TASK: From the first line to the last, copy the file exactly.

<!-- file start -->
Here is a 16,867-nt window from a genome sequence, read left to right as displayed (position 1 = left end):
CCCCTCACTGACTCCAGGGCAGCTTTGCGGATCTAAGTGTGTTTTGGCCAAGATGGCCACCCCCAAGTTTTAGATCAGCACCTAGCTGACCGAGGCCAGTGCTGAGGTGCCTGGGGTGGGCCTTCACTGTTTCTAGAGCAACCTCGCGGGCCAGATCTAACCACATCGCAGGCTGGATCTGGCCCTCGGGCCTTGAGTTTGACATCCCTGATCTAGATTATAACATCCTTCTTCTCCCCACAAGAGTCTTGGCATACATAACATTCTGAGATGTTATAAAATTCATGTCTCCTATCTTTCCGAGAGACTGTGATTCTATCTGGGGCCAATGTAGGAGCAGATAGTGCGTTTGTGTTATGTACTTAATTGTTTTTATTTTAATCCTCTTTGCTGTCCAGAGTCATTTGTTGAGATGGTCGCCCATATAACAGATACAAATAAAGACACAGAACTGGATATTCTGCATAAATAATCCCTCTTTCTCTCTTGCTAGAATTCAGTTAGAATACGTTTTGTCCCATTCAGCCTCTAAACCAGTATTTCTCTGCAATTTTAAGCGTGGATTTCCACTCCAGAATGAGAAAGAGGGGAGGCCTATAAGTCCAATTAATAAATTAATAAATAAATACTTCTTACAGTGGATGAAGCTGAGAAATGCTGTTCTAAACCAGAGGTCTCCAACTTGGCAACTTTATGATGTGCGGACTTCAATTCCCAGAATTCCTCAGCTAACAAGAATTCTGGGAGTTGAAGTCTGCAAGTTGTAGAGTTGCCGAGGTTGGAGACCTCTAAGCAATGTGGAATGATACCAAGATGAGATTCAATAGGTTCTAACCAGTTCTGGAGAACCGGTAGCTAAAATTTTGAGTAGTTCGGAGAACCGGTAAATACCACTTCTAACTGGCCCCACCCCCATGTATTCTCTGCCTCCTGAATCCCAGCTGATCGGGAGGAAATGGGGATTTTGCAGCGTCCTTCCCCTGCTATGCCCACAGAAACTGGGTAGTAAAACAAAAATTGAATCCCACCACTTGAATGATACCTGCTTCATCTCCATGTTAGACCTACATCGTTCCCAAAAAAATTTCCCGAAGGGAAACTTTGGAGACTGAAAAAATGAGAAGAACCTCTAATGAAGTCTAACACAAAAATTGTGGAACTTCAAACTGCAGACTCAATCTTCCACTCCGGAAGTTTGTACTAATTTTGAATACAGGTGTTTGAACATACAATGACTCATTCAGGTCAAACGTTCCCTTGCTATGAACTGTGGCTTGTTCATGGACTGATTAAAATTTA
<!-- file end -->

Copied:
Here is a 16,867-nt window from a genome sequence, read left to right as displayed (position 1 = left end):
CCCCTCACTGACTCCAGGGCAGCTTTGCGGATCTAAGTGTGTTTTGGCCAAGATGGCCACCCCCAAGTTTTAGATCAGCACCTAGCTGACCGAGGCCAGTGCTGAGGTGCCTGGGGTGGGCCTTCACTGTTTCTAGAGCAACCTCGCGGGCCAGATCTAACCACATCGCAGGCTGGATCTGGCCCTCGGGCCTTGAGTTTGACATCCCTGATCTAGATTATAACATCCTTCTTCTCCCCACAAGAGTCTTGGCATACATAACATTCTGAGATGTTATAAAATTCATGTCTCCTATCTTTCCGAGAGACTGTGATTCTATCTGGGGCCAATGTAGGAGCAGATAGTGCGTTTGTGTTATGTACTTAATTGTTTTTATTTTAATCCTCTTTGCTGTCCAGAGTCATTTGTTGAGATGGTCGCCCATATAACAGATACAAATAAAGACACAGAACTGGATATTCTGCATAAATAATCCCTCTTTCTCTCTTGCTAGAATTCAGTTAGAATACGTTTTGTCCCATTCAGCCTCTAAACCAGTATTTCTCTGCAATTTTAAGCGTGGATTTCCACTCCAGAATGAGAAAGAGGGGAGGCCTATAAGTCCAATTAATAAATTAATAAATAAATACTTCTTACAGTGGATGAAGCTGAGAAATGCTGTTCTAAACCAGAGGTCTCCAACTTGGCAACTTTATGATGTGCGGACTTCAATTCCCAGAATTCCTCAGCTAACAAGAATTCTGGGAGTTGAAGTCTGCAAGTTGTAGAGTTGCCGAGGTTGGAGACCTCTAAGCAATGTGGAATGATACCAAGATGAGATTCAATAGGTTCTAACCAGTTCTGGAGAACCGGTAGCTAAAATTTTGAGTAGTTCGGAGAACCGGTAAATACCACTTCTAACTGGCCCCACCCCCATGTATTCTCTGCCTCCTGAATCCCAGCTGATCGGGAGGAAATGGGGATTTTGCAGCGTCCTTCCCCTGCTATGCCCACAGAAACTGGGTAGTAAAACAAAAATTGAATCCCACCACTTGAATGATACCTGCTTCATCTCCATGTTAGACCTACATCGTTCCCAAAAAAATTTCCCGAAGGGAAACTTTGGAGACTGAAAAAATGAGAAGAACCTCTAATGAAGTCTAACACAAAAATTGTGGAACTTCAAACTGCAGACTCAATCTTCCACTCCGGAAGTTTGTACTAATTTTGAATACAGGTGTTTGAACATACAATGACTCATTCAGGTCAAACGTTCCCTTGCTATGAACTGTGGCTTGTTCATGGACTGATTAAAATTTA